It’s not. Facebook is almost certainly interested in the mutual self-tracking club behind the map rather than the map itself. The way Waze works, you see, is that everyone who downloads fresh traffic data is also contributing fresh traffic data; the app regularly and automatically uploads your physical locations which can be used to determine your speed. (Here’s a video about it.)
To Facebook, Waze must look like a fantastic engine to drive “check-ins,” where users freely share their physical location with the social network and with their friends. (Neither Facebook nor Waze are commenting on their alleged acquisition talks.) Trapped in the Waze app, location data is anonymous and thus difficult to sell to advertisers. If integrated with Facebook, however, the same location data becomes hugely valuable, since it would be tied to Facebook identities, including demographic and social information beloved by advertisers.
If Facebook can acquire Waze and get users to check in their whereabouts with it, it will be like opening the spigot on a new firehose of user activity and, more importantly, advertising dollars. It will also give Facebook a handy edge in its competition with Foursquare, a social network built entirely around check-ins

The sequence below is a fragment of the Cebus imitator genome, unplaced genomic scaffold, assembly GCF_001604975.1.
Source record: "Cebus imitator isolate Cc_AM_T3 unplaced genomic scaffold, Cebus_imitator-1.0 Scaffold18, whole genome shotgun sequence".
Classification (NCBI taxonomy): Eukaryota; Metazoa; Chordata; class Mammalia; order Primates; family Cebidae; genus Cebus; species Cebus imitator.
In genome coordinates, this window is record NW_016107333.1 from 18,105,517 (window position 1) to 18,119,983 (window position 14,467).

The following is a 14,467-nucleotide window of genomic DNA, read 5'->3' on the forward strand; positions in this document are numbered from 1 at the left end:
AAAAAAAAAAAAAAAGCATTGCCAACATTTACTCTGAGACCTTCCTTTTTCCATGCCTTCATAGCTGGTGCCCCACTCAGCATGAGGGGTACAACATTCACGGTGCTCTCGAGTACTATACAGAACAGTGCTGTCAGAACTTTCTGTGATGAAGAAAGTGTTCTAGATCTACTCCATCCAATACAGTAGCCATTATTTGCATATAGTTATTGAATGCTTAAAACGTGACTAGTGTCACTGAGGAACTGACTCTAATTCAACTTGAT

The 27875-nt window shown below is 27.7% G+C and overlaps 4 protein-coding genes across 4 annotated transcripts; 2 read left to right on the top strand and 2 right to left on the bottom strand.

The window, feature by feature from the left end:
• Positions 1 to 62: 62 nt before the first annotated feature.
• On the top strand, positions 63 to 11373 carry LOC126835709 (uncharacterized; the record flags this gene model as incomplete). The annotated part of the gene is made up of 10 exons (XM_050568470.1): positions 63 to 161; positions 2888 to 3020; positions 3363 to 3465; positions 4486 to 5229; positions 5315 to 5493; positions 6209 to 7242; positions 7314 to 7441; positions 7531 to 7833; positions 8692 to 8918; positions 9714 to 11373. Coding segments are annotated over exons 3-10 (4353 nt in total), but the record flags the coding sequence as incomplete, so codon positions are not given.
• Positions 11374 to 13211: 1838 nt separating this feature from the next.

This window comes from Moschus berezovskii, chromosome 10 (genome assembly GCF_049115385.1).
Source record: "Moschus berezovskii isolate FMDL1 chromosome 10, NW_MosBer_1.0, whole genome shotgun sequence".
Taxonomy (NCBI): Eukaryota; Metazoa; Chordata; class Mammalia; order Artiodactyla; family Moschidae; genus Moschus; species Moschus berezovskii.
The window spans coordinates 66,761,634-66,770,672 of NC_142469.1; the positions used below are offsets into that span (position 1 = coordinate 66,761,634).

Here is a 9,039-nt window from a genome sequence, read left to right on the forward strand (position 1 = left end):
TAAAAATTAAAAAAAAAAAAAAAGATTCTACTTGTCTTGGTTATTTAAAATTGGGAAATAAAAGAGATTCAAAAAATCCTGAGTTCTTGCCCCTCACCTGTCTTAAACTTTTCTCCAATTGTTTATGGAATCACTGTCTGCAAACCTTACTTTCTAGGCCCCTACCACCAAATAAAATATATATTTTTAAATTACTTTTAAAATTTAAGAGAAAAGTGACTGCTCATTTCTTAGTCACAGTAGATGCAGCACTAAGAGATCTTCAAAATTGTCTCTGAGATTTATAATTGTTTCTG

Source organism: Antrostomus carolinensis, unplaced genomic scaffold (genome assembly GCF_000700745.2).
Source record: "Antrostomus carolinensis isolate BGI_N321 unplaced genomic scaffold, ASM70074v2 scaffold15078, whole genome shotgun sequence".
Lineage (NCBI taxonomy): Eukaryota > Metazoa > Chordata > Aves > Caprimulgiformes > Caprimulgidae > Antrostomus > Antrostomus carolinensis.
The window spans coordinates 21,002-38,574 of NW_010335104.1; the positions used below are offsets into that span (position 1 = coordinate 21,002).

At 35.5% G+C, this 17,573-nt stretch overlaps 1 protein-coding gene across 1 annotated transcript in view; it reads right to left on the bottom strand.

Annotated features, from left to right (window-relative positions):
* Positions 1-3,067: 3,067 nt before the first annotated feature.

Location sharing would also bring huge value to Facebook if the data collected by the app could be converted to formal Facebook “check ins,” which can be used as an excuse to show coupons and other special offers from nearby businesses and which can be commented on by a user’s friends.
Until now, Facebook users haven’t had much motivation to use the social network’s check-in feature. Foursquare offers badges and discounts to people who check in. Facebook has no badges, and while it does provide for check-in-related discounts, its check-ins seem mainly used by users to provide information to their friends.
To provide stronger motivation for check-ins, Facebook is considering offering free Wi-Fi access at cafes and other locations, but so far has only run very limited experiments. The Waze app would be a much more elegant catalyst for check-ins. Instead offering the rough equivalent of a bribe from Facebook, Waze offers participation in a virtuous cycle among peers: if you let me track your car a little bit, I’ll let you track my car a little bit, and we’ll both get where we’re going faster.
If Facebook can use Waze to prove that there are good, selfish reasons for people to share their locations on the road, it will then be a short step for the company to posit that people should share their locations all of the time. Facebook could turn Waze into a sort of stalkery version of Siri, watching your daily movements and providing helpful reminders, like a nudge to leave the office in time for spin class, or an alert that if you don’t finish your morning coffee in the next three minutes, you’ll probably miss your train. That sounds creepy now, but you might change your mind the first time Stalker Siri keeps you from missing your flight.